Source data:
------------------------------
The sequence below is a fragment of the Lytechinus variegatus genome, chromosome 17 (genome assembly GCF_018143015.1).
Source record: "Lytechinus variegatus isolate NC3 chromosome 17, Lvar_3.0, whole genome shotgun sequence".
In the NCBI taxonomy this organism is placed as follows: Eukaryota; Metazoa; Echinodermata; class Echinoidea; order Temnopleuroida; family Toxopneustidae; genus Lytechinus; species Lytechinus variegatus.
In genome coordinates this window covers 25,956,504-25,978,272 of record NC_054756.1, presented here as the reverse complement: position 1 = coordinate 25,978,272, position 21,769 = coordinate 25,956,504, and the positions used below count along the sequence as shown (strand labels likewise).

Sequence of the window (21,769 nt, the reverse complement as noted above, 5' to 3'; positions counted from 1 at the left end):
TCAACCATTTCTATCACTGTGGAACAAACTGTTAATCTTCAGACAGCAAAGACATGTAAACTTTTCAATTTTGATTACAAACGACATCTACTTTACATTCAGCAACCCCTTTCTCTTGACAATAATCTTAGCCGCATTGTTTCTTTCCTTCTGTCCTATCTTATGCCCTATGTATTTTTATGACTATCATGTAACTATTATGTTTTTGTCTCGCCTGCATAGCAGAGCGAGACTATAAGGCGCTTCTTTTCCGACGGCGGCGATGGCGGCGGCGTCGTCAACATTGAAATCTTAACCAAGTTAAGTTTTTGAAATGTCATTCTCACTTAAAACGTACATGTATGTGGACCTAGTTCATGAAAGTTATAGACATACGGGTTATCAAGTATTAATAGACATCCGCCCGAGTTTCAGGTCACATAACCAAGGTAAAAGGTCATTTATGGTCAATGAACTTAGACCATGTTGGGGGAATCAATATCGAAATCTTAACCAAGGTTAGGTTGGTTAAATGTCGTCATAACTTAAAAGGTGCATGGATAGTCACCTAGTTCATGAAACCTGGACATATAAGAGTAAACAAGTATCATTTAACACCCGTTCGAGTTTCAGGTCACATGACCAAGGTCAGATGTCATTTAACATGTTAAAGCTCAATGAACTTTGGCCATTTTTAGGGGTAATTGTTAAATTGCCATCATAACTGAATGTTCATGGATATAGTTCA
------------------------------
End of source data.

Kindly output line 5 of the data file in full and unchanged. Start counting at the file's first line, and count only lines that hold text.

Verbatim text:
Sequence of the window (21,769 nt, the reverse complement as noted above, 5' to 3'; positions counted from 1 at the left end):